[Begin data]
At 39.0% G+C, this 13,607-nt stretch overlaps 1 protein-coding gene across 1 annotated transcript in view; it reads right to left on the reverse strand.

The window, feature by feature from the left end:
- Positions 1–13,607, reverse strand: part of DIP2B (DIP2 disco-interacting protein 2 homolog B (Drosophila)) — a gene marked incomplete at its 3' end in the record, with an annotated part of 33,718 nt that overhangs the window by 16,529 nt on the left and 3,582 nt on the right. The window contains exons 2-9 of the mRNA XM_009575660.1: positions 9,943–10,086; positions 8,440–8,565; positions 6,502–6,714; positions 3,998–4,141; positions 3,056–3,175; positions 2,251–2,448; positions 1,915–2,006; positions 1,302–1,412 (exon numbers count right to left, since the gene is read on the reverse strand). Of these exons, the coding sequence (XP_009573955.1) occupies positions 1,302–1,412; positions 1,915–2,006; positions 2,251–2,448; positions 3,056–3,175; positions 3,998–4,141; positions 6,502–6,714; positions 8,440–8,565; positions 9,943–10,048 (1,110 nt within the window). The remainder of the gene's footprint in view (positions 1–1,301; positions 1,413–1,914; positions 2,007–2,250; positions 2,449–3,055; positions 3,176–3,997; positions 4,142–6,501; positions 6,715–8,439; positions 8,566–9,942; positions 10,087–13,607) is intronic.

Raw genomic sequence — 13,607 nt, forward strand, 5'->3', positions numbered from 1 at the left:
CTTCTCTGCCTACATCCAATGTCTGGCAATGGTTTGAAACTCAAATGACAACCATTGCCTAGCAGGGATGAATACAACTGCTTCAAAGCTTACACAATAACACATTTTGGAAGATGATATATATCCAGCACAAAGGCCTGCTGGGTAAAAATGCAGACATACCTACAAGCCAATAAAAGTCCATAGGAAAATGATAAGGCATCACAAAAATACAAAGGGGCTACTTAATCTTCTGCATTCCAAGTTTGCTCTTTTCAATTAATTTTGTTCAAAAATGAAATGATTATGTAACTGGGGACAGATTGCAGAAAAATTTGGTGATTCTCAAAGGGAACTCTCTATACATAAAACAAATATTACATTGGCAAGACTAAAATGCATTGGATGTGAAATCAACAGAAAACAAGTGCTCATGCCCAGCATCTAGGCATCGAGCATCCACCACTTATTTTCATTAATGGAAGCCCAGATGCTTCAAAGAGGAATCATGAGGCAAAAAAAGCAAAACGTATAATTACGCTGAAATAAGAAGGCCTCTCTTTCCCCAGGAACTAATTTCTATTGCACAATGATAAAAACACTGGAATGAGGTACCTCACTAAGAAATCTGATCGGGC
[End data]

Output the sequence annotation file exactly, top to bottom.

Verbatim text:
At 39.0% G+C, this 13,607-nt stretch overlaps 1 protein-coding gene across 1 annotated transcript in view; it reads right to left on the reverse strand.

The window, feature by feature from the left end:
- Positions 1–13,607, reverse strand: part of DIP2B (DIP2 disco-interacting protein 2 homolog B (Drosophila)) — a gene marked incomplete at its 3' end in the record, with an annotated part of 33,718 nt that overhangs the window by 16,529 nt on the left and 3,582 nt on the right. The window contains exons 2-9 of the mRNA XM_009575660.1: positions 9,943–10,086; positions 8,440–8,565; positions 6,502–6,714; positions 3,998–4,141; positions 3,056–3,175; positions 2,251–2,448; positions 1,915–2,006; positions 1,302–1,412 (exon numbers count right to left, since the gene is read on the reverse strand). Of these exons, the coding sequence (XP_009573955.1) occupies positions 1,302–1,412; positions 1,915–2,006; positions 2,251–2,448; positions 3,056–3,175; positions 3,998–4,141; positions 6,502–6,714; positions 8,440–8,565; positions 9,943–10,048 (1,110 nt within the window). The remainder of the gene's footprint in view (positions 1–1,301; positions 1,413–1,914; positions 2,007–2,250; positions 2,449–3,055; positions 3,176–3,997; positions 4,142–6,501; positions 6,715–8,439; positions 8,566–9,942; positions 10,087–13,607) is intronic.

Raw genomic sequence — 13,607 nt, forward strand, 5'->3', positions numbered from 1 at the left:
CTTCTCTGCCTACATCCAATGTCTGGCAATGGTTTGAAACTCAAATGACAACCATTGCCTAGCAGGGATGAATACAACTGCTTCAAAGCTTACACAATAACACATTTTGGAAGATGATATATATCCAGCACAAAGGCCTGCTGGGTAAAAATGCAGACATACCTACAAGCCAATAAAAGTCCATAGGAAAATGATAAGGCATCACAAAAATACAAAGGGGCTACTTAATCTTCTGCATTCCAAGTTTGCTCTTTTCAATTAATTTTGTTCAAAAATGAAATGATTATGTAACTGGGGACAGATTGCAGAAAAATTTGGTGATTCTCAAAGGGAACTCTCTATACATAAAACAAATATTACATTGGCAAGACTAAAATGCATTGGATGTGAAATCAACAGAAAACAAGTGCTCATGCCCAGCATCTAGGCATCGAGCATCCACCACTTATTTTCATTAATGGAAGCCCAGATGCTTCAAAGAGGAATCATGAGGCAAAAAAAGCAAAACGTATAATTACGCTGAAATAAGAAGGCCTCTCTTTCCCCAGGAACTAATTTCTATTGCACAATGATAAAAACACTGGAATGAGGTACCTCACTAAGAAATCTGATCGGGC